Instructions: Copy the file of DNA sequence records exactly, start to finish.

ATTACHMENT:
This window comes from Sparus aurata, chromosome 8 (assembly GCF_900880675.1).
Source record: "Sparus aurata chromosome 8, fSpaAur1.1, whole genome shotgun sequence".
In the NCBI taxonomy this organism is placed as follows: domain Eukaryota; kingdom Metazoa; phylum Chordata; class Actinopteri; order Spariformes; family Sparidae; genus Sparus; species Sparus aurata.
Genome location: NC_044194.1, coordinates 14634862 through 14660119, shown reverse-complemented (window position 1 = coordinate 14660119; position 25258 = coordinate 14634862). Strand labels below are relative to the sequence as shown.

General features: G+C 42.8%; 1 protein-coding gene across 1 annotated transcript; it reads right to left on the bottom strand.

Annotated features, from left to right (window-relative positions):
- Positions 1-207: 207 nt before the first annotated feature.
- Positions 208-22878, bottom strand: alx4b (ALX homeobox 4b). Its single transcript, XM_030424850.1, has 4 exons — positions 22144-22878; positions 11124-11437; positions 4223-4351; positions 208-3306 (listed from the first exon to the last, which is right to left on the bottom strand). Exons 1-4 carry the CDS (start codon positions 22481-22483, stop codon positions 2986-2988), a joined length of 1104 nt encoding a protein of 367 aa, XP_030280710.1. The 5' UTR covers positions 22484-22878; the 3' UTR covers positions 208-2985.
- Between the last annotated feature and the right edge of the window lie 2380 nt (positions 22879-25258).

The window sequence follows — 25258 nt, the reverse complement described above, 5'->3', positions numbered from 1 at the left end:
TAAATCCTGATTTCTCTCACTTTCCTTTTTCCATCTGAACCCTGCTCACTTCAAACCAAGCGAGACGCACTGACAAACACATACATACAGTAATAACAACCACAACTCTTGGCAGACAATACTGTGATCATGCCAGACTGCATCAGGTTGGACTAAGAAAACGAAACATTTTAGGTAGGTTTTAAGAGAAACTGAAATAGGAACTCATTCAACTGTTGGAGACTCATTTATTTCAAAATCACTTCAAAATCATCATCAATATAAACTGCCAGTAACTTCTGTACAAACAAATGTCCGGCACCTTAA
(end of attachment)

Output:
This window comes from Sparus aurata, chromosome 8 (assembly GCF_900880675.1).
Source record: "Sparus aurata chromosome 8, fSpaAur1.1, whole genome shotgun sequence".
In the NCBI taxonomy this organism is placed as follows: domain Eukaryota; kingdom Metazoa; phylum Chordata; class Actinopteri; order Spariformes; family Sparidae; genus Sparus; species Sparus aurata.
Genome location: NC_044194.1, coordinates 14634862 through 14660119, shown reverse-complemented (window position 1 = coordinate 14660119; position 25258 = coordinate 14634862). Strand labels below are relative to the sequence as shown.

General features: G+C 42.8%; 1 protein-coding gene across 1 annotated transcript; it reads right to left on the bottom strand.

Annotated features, from left to right (window-relative positions):
- Positions 1-207: 207 nt before the first annotated feature.
- Positions 208-22878, bottom strand: alx4b (ALX homeobox 4b). Its single transcript, XM_030424850.1, has 4 exons — positions 22144-22878; positions 11124-11437; positions 4223-4351; positions 208-3306 (listed from the first exon to the last, which is right to left on the bottom strand). Exons 1-4 carry the CDS (start codon positions 22481-22483, stop codon positions 2986-2988), a joined length of 1104 nt encoding a protein of 367 aa, XP_030280710.1. The 5' UTR covers positions 22484-22878; the 3' UTR covers positions 208-2985.
- Between the last annotated feature and the right edge of the window lie 2380 nt (positions 22879-25258).

The window sequence follows — 25258 nt, the reverse complement described above, 5'->3', positions numbered from 1 at the left end:
TAAATCCTGATTTCTCTCACTTTCCTTTTTCCATCTGAACCCTGCTCACTTCAAACCAAGCGAGACGCACTGACAAACACATACATACAGTAATAACAACCACAACTCTTGGCAGACAATACTGTGATCATGCCAGACTGCATCAGGTTGGACTAAGAAAACGAAACATTTTAGGTAGGTTTTAAGAGAAACTGAAATAGGAACTCATTCAACTGTTGGAGACTCATTTATTTCAAAATCACTTCAAAATCATCATCAATATAAACTGCCAGTAACTTCTGTACAAACAAATGTCCGGCACCTTAA